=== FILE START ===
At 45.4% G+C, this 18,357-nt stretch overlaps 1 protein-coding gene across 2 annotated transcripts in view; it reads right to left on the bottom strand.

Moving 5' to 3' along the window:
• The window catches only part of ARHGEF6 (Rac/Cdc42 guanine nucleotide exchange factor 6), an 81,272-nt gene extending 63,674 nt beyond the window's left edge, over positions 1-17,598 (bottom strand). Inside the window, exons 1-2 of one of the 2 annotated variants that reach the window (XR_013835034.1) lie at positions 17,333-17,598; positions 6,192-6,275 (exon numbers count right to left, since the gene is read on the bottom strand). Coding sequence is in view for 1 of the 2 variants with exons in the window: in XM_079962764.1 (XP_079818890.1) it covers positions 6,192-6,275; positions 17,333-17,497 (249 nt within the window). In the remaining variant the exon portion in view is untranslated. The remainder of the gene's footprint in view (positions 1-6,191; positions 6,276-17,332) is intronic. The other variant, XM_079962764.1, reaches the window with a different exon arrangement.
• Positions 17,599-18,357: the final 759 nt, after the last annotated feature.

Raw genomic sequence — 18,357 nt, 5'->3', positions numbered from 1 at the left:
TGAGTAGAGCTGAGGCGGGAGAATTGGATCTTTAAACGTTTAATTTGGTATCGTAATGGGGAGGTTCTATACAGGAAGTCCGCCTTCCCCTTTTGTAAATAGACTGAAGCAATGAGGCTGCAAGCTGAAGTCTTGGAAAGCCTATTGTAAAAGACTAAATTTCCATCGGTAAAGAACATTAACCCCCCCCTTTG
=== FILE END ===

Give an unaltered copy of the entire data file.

At 45.4% G+C, this 18,357-nt stretch overlaps 1 protein-coding gene across 2 annotated transcripts in view; it reads right to left on the bottom strand.

Moving 5' to 3' along the window:
• The window catches only part of ARHGEF6 (Rac/Cdc42 guanine nucleotide exchange factor 6), an 81,272-nt gene extending 63,674 nt beyond the window's left edge, over positions 1-17,598 (bottom strand). Inside the window, exons 1-2 of one of the 2 annotated variants that reach the window (XR_013835034.1) lie at positions 17,333-17,598; positions 6,192-6,275 (exon numbers count right to left, since the gene is read on the bottom strand). Coding sequence is in view for 1 of the 2 variants with exons in the window: in XM_079962764.1 (XP_079818890.1) it covers positions 6,192-6,275; positions 17,333-17,497 (249 nt within the window). In the remaining variant the exon portion in view is untranslated. The remainder of the gene's footprint in view (positions 1-6,191; positions 6,276-17,332) is intronic. The other variant, XM_079962764.1, reaches the window with a different exon arrangement.
• Positions 17,599-18,357: the final 759 nt, after the last annotated feature.

Raw genomic sequence — 18,357 nt, 5'->3', positions numbered from 1 at the left:
TGAGTAGAGCTGAGGCGGGAGAATTGGATCTTTAAACGTTTAATTTGGTATCGTAATGGGGAGGTTCTATACAGGAAGTCCGCCTTCCCCTTTTGTAAATAGACTGAAGCAATGAGGCTGCAAGCTGAAGTCTTGGAAAGCCTATTGTAAAAGACTAAATTTCCATCGGTAAAGAACATTAACCCCCCCCTTTG